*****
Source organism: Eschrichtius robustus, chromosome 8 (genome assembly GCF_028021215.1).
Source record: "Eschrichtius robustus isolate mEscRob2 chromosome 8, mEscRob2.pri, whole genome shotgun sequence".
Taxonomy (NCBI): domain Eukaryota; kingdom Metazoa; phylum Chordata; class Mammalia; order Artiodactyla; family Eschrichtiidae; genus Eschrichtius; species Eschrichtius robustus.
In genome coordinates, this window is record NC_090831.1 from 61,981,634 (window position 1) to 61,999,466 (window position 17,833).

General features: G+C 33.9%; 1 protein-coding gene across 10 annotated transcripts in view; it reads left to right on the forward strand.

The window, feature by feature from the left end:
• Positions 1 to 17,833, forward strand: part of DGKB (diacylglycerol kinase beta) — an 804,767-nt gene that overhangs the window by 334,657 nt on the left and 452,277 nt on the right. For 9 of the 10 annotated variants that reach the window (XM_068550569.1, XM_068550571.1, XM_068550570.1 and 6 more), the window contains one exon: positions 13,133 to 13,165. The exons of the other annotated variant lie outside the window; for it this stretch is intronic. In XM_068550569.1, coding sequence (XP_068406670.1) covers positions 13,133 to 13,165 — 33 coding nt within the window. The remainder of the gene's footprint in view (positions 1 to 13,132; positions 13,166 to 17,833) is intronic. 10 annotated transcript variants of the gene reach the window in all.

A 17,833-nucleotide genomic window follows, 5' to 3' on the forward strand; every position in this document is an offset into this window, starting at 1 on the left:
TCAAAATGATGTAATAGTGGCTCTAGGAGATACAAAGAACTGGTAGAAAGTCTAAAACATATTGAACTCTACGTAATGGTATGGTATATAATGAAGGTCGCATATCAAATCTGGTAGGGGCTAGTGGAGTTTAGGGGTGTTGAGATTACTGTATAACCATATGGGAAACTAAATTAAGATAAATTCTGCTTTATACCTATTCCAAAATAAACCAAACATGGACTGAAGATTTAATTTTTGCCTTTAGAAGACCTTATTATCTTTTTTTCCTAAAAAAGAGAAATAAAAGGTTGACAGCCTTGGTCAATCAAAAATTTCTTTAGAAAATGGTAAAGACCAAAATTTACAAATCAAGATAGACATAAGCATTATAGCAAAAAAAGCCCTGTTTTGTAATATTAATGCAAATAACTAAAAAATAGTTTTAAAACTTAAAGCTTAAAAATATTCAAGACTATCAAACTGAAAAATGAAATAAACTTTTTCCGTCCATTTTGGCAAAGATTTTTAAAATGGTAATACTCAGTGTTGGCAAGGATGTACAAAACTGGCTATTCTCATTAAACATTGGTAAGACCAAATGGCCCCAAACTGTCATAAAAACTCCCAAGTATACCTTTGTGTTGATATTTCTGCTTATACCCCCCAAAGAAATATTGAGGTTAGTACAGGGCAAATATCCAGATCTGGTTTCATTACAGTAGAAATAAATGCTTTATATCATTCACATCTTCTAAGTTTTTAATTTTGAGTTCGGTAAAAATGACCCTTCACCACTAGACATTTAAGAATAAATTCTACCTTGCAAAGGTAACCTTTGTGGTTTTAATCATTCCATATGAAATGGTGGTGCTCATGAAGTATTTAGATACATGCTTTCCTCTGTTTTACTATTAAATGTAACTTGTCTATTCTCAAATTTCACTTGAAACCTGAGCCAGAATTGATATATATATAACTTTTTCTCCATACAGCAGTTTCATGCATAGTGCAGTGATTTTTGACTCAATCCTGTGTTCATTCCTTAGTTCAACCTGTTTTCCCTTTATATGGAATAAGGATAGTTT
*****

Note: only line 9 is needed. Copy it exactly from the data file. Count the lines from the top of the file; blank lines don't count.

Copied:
TCAAAATGATGTAATAGTGGCTCTAGGAGATACAAAGAACTGGTAGAAAGTCTAAAACATATTGAACTCTACGTAATGGTATGGTATATAATGAAGGTCGCATATCAAATCTGGTAGGGGCTAGTGGAGTTTAGGGGTGTTGAGATTACTGTATAACCATATGGGAAACTAAATTAAGATAAATTCTGCTTTATACCTATTCCAAAATAAACCAAACATGGACTGAAGATTTAATTTTTGCCTTTAGAAGACCTTATTATCTTTTTTTCCTAAAAAAGAGAAATAAAAGGTTGACAGCCTTGGTCAATCAAAAATTTCTTTAGAAAATGGTAAAGACCAAAATTTACAAATCAAGATAGACATAAGCATTATAGCAAAAAAAGCCCTGTTTTGTAATATTAATGCAAATAACTAAAAAATAGTTTTAAAACTTAAAGCTTAAAAATATTCAAGACTATCAAACTGAAAAATGAAATAAACTTTTTCCGTCCATTTTGGCAAAGATTTTTAAAATGGTAATACTCAGTGTTGGCAAGGATGTACAAAACTGGCTATTCTCATTAAACATTGGTAAGACCAAATGGCCCCAAACTGTCATAAAAACTCCCAAGTATACCTTTGTGTTGATATTTCTGCTTATACCCCCCAAAGAAATATTGAGGTTAGTACAGGGCAAATATCCAGATCTGGTTTCATTACAGTAGAAATAAATGCTTTATATCATTCACATCTTCTAAGTTTTTAATTTTGAGTTCGGTAAAAATGACCCTTCACCACTAGACATTTAAGAATAAATTCTACCTTGCAAAGGTAACCTTTGTGGTTTTAATCATTCCATATGAAATGGTGGTGCTCATGAAGTATTTAGATACATGCTTTCCTCTGTTTTACTATTAAATGTAACTTGTCTATTCTCAAATTTCACTTGAAACCTGAGCCAGAATTGATATATATATAACTTTTTCTCCATACAGCAGTTTCATGCATAGTGCAGTGATTTTTGACTCAATCCTGTGTTCATTCCTTAGTTCAACCTGTTTTCCCTTTATATGGAATAAGGATAGTTT